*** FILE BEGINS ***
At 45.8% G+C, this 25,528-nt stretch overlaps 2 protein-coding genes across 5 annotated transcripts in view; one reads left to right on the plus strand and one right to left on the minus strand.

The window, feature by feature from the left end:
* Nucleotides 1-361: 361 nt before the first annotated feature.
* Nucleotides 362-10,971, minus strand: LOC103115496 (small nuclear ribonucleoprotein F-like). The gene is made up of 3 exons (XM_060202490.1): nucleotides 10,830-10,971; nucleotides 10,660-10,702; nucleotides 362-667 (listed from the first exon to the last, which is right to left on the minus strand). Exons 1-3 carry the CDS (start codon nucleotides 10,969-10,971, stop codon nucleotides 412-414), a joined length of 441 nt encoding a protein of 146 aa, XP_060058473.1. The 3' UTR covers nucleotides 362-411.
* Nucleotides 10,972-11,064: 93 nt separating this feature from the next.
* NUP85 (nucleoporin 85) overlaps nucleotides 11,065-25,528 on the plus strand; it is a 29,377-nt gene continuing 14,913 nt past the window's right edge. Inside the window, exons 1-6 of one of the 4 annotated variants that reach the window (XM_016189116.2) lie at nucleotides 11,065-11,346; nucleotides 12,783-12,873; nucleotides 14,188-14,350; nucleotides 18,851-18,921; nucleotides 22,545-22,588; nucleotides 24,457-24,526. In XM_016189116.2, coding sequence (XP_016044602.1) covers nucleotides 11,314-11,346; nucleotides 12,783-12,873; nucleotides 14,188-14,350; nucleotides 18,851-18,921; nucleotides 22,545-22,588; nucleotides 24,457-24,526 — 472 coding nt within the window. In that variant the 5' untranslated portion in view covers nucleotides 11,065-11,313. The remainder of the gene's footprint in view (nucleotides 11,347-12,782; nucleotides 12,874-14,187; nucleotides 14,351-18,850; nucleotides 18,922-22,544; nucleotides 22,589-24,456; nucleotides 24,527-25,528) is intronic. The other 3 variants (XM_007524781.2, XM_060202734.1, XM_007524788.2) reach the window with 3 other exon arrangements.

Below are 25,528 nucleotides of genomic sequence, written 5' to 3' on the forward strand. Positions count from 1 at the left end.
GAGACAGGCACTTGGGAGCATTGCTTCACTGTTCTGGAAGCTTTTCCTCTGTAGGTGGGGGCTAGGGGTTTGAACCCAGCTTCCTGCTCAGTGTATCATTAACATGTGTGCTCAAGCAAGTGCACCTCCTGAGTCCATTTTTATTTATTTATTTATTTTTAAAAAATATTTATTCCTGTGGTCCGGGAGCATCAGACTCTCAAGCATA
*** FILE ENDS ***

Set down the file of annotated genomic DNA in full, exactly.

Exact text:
At 45.8% G+C, this 25,528-nt stretch overlaps 2 protein-coding genes across 5 annotated transcripts in view; one reads left to right on the plus strand and one right to left on the minus strand.

The window, feature by feature from the left end:
* Nucleotides 1-361: 361 nt before the first annotated feature.
* Nucleotides 362-10,971, minus strand: LOC103115496 (small nuclear ribonucleoprotein F-like). The gene is made up of 3 exons (XM_060202490.1): nucleotides 10,830-10,971; nucleotides 10,660-10,702; nucleotides 362-667 (listed from the first exon to the last, which is right to left on the minus strand). Exons 1-3 carry the CDS (start codon nucleotides 10,969-10,971, stop codon nucleotides 412-414), a joined length of 441 nt encoding a protein of 146 aa, XP_060058473.1. The 3' UTR covers nucleotides 362-411.
* Nucleotides 10,972-11,064: 93 nt separating this feature from the next.
* NUP85 (nucleoporin 85) overlaps nucleotides 11,065-25,528 on the plus strand; it is a 29,377-nt gene continuing 14,913 nt past the window's right edge. Inside the window, exons 1-6 of one of the 4 annotated variants that reach the window (XM_016189116.2) lie at nucleotides 11,065-11,346; nucleotides 12,783-12,873; nucleotides 14,188-14,350; nucleotides 18,851-18,921; nucleotides 22,545-22,588; nucleotides 24,457-24,526. In XM_016189116.2, coding sequence (XP_016044602.1) covers nucleotides 11,314-11,346; nucleotides 12,783-12,873; nucleotides 14,188-14,350; nucleotides 18,851-18,921; nucleotides 22,545-22,588; nucleotides 24,457-24,526 — 472 coding nt within the window. In that variant the 5' untranslated portion in view covers nucleotides 11,065-11,313. The remainder of the gene's footprint in view (nucleotides 11,347-12,782; nucleotides 12,874-14,187; nucleotides 14,351-18,850; nucleotides 18,922-22,544; nucleotides 22,589-24,456; nucleotides 24,527-25,528) is intronic. The other 3 variants (XM_007524781.2, XM_060202734.1, XM_007524788.2) reach the window with 3 other exon arrangements.

Below are 25,528 nucleotides of genomic sequence, written 5' to 3' on the forward strand. Positions count from 1 at the left end.
GAGACAGGCACTTGGGAGCATTGCTTCACTGTTCTGGAAGCTTTTCCTCTGTAGGTGGGGGCTAGGGGTTTGAACCCAGCTTCCTGCTCAGTGTATCATTAACATGTGTGCTCAAGCAAGTGCACCTCCTGAGTCCATTTTTATTTATTTATTTATTTTTAAAAAATATTTATTCCTGTGGTCCGGGAGCATCAGACTCTCAAGCATA